FITCHBURG — Mount Wachusett Community College student Kaila Lundgren had some advice for high-school seniors at Montachusett Regional Vocational Technical School.
“I don’t want you to overlook public institutions just because the name might not be as big as that $60,000 school,” Lundgren told the senior class at a Thursday morning assembly. “You are getting the same education with half the debt.”
Lundgren, along with five other public college and university students and alumni, was at Monty Tech on Thursday to kick off the state “Go Higher” campaign. The campaign, an effort by the state Board of Higher Education, encourages Massachusetts high-school students to attend public institutions of higher education after graduating.
For the first of numerous “Go Higher” assemblies at high schools around the state, Monty Tech hosted four current public college students, two recent graduates of public schools, Secretary of Education Jim Peyser and Commissioner of Higher Education Carlos Santiago.
Peyser encouraged seniors not only to go to college, but to work hard and make the most of the experience.
“You get out what you put in,” he said.
Santiago talked about “how transformative higher education is,” saying he was never an excellent student in high school.
“But when I went to college it only took one semester to ignite that thirst for learning,” he said.
Both officials told students how lucky they are to live in a state with some of the best public colleges and universities in the country.
“We encourage you to take advantage of this,” Santiago said.
The student speakers sent this same message.
Lundgren went to community college to study nursing, she said, because her mother was a community-college graduate
“My professors are always there for me, and I get weekly emails from my adviser reaching out,” she said. “I don’t think that’s typical at bigger schools.”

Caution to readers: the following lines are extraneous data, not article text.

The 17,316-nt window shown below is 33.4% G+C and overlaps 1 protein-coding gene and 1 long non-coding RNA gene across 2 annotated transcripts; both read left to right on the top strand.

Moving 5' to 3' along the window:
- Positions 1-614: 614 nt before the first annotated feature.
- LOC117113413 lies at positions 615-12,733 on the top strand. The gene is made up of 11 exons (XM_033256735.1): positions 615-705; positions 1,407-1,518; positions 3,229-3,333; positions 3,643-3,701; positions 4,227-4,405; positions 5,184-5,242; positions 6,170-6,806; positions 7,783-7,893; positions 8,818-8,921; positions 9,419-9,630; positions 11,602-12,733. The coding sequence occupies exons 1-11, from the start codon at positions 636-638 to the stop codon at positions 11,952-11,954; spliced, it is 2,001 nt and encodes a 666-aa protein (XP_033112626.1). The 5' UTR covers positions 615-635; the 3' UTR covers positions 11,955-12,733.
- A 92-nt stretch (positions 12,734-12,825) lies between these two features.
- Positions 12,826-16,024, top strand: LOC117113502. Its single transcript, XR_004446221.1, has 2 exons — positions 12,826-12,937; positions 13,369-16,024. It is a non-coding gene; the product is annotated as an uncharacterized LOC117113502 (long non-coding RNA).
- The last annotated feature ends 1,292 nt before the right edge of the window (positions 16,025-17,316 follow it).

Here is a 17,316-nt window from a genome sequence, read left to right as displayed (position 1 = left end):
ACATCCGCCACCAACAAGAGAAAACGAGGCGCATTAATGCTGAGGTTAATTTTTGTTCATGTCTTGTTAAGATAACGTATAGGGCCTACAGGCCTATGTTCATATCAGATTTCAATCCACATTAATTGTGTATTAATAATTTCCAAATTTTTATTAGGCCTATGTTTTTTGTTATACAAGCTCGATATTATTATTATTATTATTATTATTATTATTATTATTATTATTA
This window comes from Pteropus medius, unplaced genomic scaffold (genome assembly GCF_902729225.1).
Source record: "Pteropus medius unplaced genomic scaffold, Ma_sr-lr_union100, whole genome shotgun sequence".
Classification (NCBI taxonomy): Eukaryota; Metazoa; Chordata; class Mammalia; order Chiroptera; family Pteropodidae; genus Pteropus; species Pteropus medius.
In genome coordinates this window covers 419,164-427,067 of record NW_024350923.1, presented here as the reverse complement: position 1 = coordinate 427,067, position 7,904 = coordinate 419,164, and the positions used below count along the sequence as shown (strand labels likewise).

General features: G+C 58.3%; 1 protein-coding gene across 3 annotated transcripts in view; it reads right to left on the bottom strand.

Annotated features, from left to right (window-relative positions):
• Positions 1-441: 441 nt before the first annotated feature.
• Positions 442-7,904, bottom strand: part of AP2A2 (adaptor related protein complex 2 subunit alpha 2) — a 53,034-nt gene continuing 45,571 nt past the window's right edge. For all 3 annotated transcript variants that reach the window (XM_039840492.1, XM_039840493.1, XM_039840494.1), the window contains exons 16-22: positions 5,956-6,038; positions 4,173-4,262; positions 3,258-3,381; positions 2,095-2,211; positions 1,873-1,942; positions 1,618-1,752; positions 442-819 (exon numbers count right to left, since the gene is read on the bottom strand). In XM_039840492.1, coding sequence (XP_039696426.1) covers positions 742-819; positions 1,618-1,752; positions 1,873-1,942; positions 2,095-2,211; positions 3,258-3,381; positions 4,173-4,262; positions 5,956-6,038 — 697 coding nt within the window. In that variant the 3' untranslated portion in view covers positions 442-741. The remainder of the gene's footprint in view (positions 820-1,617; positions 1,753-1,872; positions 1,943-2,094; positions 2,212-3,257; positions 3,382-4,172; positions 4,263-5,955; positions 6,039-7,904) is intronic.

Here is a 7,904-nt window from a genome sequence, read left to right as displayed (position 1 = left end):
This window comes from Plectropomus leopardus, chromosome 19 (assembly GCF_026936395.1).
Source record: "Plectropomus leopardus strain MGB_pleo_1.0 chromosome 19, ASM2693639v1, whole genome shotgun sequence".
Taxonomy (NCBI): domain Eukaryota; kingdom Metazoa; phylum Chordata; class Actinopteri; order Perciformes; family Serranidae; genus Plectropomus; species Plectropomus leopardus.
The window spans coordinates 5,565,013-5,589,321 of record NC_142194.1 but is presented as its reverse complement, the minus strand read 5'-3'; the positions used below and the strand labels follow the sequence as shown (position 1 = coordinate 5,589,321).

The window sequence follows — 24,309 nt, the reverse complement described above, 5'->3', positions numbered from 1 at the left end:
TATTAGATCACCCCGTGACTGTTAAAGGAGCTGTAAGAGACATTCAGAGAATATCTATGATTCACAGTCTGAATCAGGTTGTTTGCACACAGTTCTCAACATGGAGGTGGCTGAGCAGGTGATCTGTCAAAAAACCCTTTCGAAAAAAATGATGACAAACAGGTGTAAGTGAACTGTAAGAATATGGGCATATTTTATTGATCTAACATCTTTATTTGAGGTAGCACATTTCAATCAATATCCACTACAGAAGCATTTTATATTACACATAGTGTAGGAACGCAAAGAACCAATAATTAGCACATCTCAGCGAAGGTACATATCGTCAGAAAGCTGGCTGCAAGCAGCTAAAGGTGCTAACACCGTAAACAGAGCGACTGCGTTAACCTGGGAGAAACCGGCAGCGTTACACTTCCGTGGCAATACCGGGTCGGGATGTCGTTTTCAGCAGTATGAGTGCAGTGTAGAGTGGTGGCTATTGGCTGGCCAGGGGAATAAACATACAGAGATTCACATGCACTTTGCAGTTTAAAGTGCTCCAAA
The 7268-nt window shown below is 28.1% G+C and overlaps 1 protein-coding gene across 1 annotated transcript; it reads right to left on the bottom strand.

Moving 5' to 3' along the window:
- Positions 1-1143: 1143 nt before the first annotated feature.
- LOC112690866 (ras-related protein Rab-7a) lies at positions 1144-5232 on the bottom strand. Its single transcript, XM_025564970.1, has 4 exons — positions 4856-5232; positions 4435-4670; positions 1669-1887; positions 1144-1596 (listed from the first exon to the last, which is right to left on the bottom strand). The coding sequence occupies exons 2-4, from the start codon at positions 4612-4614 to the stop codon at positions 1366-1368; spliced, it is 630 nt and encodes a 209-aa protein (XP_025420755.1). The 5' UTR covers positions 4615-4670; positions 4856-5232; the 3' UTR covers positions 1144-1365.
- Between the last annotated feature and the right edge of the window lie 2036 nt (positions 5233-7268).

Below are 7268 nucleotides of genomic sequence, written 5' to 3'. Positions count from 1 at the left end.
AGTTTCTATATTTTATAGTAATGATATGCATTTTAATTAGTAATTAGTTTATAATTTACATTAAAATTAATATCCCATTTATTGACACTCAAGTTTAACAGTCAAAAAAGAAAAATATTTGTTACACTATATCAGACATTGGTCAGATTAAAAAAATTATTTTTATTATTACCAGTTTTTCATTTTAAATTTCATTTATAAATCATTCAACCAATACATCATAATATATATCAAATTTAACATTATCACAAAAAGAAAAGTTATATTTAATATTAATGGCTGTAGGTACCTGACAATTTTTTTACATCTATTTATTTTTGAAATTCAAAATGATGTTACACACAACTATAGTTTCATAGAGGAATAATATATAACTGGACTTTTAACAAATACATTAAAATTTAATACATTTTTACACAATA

Quinsigamond Community College sophomore Erika Lacrosse said she had always wanted to be a chef growing up, but after attending a vocational high school, realized she wanted to pursue a different career path. When applying to college, she was worried about spending thousands of dollars on a school where she might end up changing her mind again about what she wanted to do.
“I decided to go to Quinsigamond, and thought, if I switch majors, it’s going to be affordable,” Lacrosse said.
Micah Klayman, a student who transferred from Quinsigamond to Worcester State University, said he loves that his school offers degrees in so many “fields that are growing,” like nursing and engineering sciences.
Jerene Simmons, a Fitchburg State University student, said she is constantly impressed by the “well-rounded” experience offered at FSU.
Despite going to a small state school, Jerene said she has met fellow students from all over the United States, joined campus activities and studied abroad.
University of Massachusetts Lowell alumni Mike Mizzoni and Massachusetts Maritime Academy alumni Josh Lamm also spoke about their positive experiences with public higher education. Mizzoni, who works as a state attorney, credited his UMass education with much of his success. Lamm, who operates a ship bringing supplies to an oil rig in the Gulf of Mexico, said Massachusetts has some of “the best public schools around.”
During a question-and-answer session, several of the students addressed concerns frequently brought up by high school students, such as whether community colleges and state universities offer the same “college feel” as private, four-year schools do.
“Your experience is what you make it,” said Klayman.
“You can get very involved on the campus,” Lacrosse said of Quinsigamond, adding that she is a member of the Phi Theta Kappa Honor Society at her school.
Mizzoni, who said he participated in student government and Model United Nations at Umass Lowell, agreed.
“There are all sorts of opportunities,” he said. “You just have to take advantage of them.”
Asked whether students who attend public schools have a harder time applying for jobs in certain industries, Lamm said they should just focus on doing well at any school.
“Don’t concern yourself with whether you went to a public or a private college,” he said. “Concern yourself with how you did at that public or private college.”
Anna Burgess, Sentinel and Enterprise, Sept. 25, 2015